Though predominantly airing Condon's own variant of Jazz, Eddie Condon's Jazz Concert played host to some of the greatest names of the Jazz World in the course of its forty-six episodes. Pianist Gene Schroeder, bassist Bob Haggart, clarinetist Pee Wee Russell, cornetist Max Kaminsky, baritone trumpeter Ernie Caceres, trombonist Benny Morton, and drummer George Wettling formed the core of Condon's Jazz ensemble. All, of course, accompanied by Eddie Condon on his tenor guitar, banjo or ukulele.

read more . . .

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Electric Theater with Helen Hayes

Electric Theater was another starring vehicle for Helen Hayes, much the same as Textron Theatre in 1945.  It featured Miss Hayes in both original radio dramas created especially for her, as well as adaptations of stage hits for which she had already won great acclaim.  In fact, in response to a flood of listener requests, she did a repeat of a broadcast of one of her most memorable performances in Textron Theatre, "My Little Boy." 

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The Adventures of Ellery Queen with Carleton Young, Ted De Corsia and Ernest Chappell.

The Columbia Broadcasting System (CBS) was the first Radio network to bring Ellery Queen to a Radio audience on a recurring basis. Though still clouded in secrecy as to the true identities of either/both the creator, Ellery Queen or the actor portraying Ellery Queen, both details remaind shrouded in secrecy until the last episodes of that first CBS run of sixty-seven, CBS-produced mystery quizzes. That first series premiered in an hour-long format on the Sunday evening of June 18, 1939.

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Encore Theatre with Schenley Labs and Maimonides

An admittedly obscure program, there's no rational reason for it to have been overlooked all these years. With talent of the likes of Cornell Wilde, Lurene Tuttle, Paul Lukas, Ronald Colman, Robert Young, Robert Taylor, Hume Cronyn, Virginia Bruce, Maureen O'Sullivan, George Zucco, Elliott Lewis, Charles Bickford, Cathy Lewis, Franchot Tone, Lionel Barrymore, Zachary Scott, Howard Duff, Ida Lupino, and Dennis O'Keefe, one wonders how it was ever overlooked this long. And all of that talent in only thirteen episodes.

We're glad that we tackled this one and we love the result.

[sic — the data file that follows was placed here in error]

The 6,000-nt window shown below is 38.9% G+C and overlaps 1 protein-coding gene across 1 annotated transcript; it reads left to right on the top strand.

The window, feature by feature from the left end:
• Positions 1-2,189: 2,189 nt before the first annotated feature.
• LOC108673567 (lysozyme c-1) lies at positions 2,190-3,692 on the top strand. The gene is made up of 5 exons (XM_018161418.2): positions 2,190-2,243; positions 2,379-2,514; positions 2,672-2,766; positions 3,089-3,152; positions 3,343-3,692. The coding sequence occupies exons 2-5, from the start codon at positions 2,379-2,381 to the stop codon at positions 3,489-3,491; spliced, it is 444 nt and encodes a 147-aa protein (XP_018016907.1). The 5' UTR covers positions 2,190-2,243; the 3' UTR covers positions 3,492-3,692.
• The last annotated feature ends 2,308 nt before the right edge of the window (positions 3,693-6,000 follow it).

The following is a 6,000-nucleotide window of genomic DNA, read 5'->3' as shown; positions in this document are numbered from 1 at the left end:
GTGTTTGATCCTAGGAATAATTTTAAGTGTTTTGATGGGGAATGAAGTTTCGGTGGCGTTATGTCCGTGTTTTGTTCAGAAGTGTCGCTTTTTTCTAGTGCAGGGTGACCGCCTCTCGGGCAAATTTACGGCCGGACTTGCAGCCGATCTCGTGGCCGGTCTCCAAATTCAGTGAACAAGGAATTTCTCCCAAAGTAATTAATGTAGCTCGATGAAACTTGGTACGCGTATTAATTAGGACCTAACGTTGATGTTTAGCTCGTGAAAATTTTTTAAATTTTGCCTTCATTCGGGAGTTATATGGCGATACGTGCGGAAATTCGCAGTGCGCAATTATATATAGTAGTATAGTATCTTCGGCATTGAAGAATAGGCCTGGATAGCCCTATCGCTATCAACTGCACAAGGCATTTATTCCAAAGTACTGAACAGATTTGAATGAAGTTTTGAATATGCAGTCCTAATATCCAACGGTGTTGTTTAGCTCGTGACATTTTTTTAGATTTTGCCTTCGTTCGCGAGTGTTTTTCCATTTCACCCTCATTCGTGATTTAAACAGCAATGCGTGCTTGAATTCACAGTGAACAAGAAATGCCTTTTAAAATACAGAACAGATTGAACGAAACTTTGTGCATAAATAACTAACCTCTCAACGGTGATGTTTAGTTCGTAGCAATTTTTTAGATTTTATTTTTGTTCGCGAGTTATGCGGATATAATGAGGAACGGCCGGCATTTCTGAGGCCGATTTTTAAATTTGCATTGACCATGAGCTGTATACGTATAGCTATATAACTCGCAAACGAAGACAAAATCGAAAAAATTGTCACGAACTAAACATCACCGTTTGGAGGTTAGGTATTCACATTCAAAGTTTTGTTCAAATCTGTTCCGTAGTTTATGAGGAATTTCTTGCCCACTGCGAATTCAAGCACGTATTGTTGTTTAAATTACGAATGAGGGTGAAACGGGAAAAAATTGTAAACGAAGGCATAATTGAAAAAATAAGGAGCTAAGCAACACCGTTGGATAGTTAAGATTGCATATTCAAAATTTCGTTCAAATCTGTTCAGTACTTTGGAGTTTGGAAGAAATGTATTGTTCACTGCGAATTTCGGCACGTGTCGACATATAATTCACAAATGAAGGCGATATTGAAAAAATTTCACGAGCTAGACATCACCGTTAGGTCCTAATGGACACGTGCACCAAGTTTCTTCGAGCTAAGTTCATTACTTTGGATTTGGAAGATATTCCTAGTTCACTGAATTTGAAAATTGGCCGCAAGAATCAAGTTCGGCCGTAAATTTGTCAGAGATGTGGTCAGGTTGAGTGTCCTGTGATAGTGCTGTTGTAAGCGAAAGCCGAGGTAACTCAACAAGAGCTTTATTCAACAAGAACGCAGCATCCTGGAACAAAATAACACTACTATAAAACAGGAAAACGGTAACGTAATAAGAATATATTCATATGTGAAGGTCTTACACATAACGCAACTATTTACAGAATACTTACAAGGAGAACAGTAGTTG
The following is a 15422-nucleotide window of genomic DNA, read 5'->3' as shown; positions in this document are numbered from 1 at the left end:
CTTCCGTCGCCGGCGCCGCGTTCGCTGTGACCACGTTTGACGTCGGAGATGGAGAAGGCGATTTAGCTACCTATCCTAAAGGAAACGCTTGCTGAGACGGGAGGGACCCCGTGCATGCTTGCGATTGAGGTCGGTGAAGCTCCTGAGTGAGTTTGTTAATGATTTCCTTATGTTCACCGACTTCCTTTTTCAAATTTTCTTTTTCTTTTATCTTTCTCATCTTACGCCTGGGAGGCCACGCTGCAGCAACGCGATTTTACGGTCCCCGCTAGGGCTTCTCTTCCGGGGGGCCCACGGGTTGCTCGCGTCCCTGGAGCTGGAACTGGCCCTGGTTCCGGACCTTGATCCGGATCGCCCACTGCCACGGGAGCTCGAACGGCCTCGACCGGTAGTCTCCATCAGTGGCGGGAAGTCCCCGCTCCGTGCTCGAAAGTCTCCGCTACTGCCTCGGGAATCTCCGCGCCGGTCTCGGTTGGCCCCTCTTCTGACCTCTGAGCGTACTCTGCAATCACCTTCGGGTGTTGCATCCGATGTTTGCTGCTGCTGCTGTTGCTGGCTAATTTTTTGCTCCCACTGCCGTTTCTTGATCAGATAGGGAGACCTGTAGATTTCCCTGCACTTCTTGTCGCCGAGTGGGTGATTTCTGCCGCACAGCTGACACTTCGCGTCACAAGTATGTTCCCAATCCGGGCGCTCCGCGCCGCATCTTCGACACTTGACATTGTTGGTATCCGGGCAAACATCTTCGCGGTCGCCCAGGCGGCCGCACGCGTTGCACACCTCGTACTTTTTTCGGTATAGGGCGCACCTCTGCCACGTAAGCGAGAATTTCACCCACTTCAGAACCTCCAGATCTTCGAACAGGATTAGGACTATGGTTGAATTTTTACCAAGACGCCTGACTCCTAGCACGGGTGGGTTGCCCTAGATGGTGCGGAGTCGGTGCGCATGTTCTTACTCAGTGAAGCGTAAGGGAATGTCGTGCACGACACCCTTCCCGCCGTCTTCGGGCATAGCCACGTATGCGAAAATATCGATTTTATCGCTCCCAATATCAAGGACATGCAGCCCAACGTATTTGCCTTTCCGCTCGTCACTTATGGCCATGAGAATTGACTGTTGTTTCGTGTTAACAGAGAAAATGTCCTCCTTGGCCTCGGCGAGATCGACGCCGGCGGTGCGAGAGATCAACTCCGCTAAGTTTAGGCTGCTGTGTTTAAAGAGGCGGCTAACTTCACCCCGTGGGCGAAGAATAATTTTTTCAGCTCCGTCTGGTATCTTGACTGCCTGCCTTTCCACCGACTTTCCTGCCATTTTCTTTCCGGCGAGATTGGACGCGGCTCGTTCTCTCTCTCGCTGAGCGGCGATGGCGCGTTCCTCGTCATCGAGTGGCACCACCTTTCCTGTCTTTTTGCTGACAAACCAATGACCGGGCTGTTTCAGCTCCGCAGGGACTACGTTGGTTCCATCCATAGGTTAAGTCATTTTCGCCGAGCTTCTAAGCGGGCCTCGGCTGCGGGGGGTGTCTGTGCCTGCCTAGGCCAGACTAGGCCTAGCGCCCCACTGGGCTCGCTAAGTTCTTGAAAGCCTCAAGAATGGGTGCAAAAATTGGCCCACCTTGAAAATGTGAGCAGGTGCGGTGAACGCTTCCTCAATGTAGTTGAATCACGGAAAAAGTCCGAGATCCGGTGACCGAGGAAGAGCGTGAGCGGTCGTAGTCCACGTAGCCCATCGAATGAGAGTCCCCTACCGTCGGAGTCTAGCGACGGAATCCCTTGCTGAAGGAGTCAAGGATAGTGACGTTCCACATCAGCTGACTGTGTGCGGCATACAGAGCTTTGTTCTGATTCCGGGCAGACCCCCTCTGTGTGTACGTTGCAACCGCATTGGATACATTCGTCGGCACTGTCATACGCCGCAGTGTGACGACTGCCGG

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The Endless Frontier with Raymond Massey and Ben Grauer

First aired in January of 1952, the five-program arc was repeated throughout 1952. Great, Canadian-born character actor, Raymond Massey, served as the series' narrator for all five programs. The production showcased then cutting-edge medical technologies of the era:

  • Nutrition
  • Cancer Research
  • Cortisone
  • Treatment of Heart Disease
  • Battlefield Treatment

Raymond Massey's contribution as narrator for the series was a coup for NBC. By 1946, Massey had become one of America's most respected actors and most trusted personalities. His portrayals, both on stage and big screen, of Abraham Lincoln lent Massey an air of authority vital to the narration of these five important medical technology updates.

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Escape! with William N. Robson, Paul Frees and William Conrad

The Columbia Broadcasting System's Escape was first conceived as a Radio property to be titled Out of This World. The CBS Division of Program Writing produced an audition for Out of This World starring Berry Kroeger and Art Carney in an adaptation of the recently popular Ealing Studios film, Dead of Night (1945). Dead of Night was subsequently released in a less adult form for American audiences by Universal in 1946. It was the Universal release that CBS adapted for the auditions. During the ensuing month the CBS Division of Program Writing produced a second audition adapting Dead of Night as a proposed Escape! canon, again starring Berry Kroeger and Art Carney. The second audition announced an adaptation of F. Scott Fitgerald's 1922 Smart Set story, The Diamond As Big as The Ritz [announced as "A Diamond As Big as The Ritz"], for the following week.

read more . . .

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Eugene O'Neill Cycle with Eugene O'Neill

    The O'Neill series of four plays, starring Helen Hayes, Henry Hull, Ian Keith and Peggy Wood, were a highlight of Radio's 1937 dramatic season.  More than any other dramatist, O'Neill sensed the sharp, and at times bitter, conflict between the sensitive man and the world about him.  Filled with powerful emotion, his plays are usually tragic studies in frustration.
     Despite his ironic commentaries on American life, O'Neill has won the admiration of both critics and playgoers thruout the western world for his bold attack on the problems of modern life.  Three times he has won the coveted Pulitzer Prize and once the greatest award of all, the Nobel prize.

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Everyman's Theater with Arch Oboler

A glance at the leading artist roster for the twenty-six installments of Everyman's Theater shows a breathtaking diversity and depth of talent. Showcasing some of the most respected female actors of the era, Everyman's Theater boasted no less than the aforementioned Nazimova, as well as Bette Davis, Joan Crawford, Mary Astor, Elsa Lanchester, Marlene Dietrich, and Norma Shearer. The male starring line-up included Raymond Massey, Boris Karloff, Walter Huston, Charles Laughton, Franchot Tone and Brian Donlevy. Also heard were several early repeat appearances by soon-to-be AFRS enlisted buddies Howard Duff and Elliott Lewis.

read more . . .

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Everything for The Boys with Ronald Colman and Arch Oboler

Everything For the Boys was a wonderful send-up to the troops, and in a more intimate vein than Command Performance. The first twenty-five episodes were predominantly drama presentations, hosted by Ronald Colman. Ten minutes of each of the Ronald Colman-hosted programs were devoted to taking specific performance requests from soldiers, marines, sailors, airmen and nurses in the field.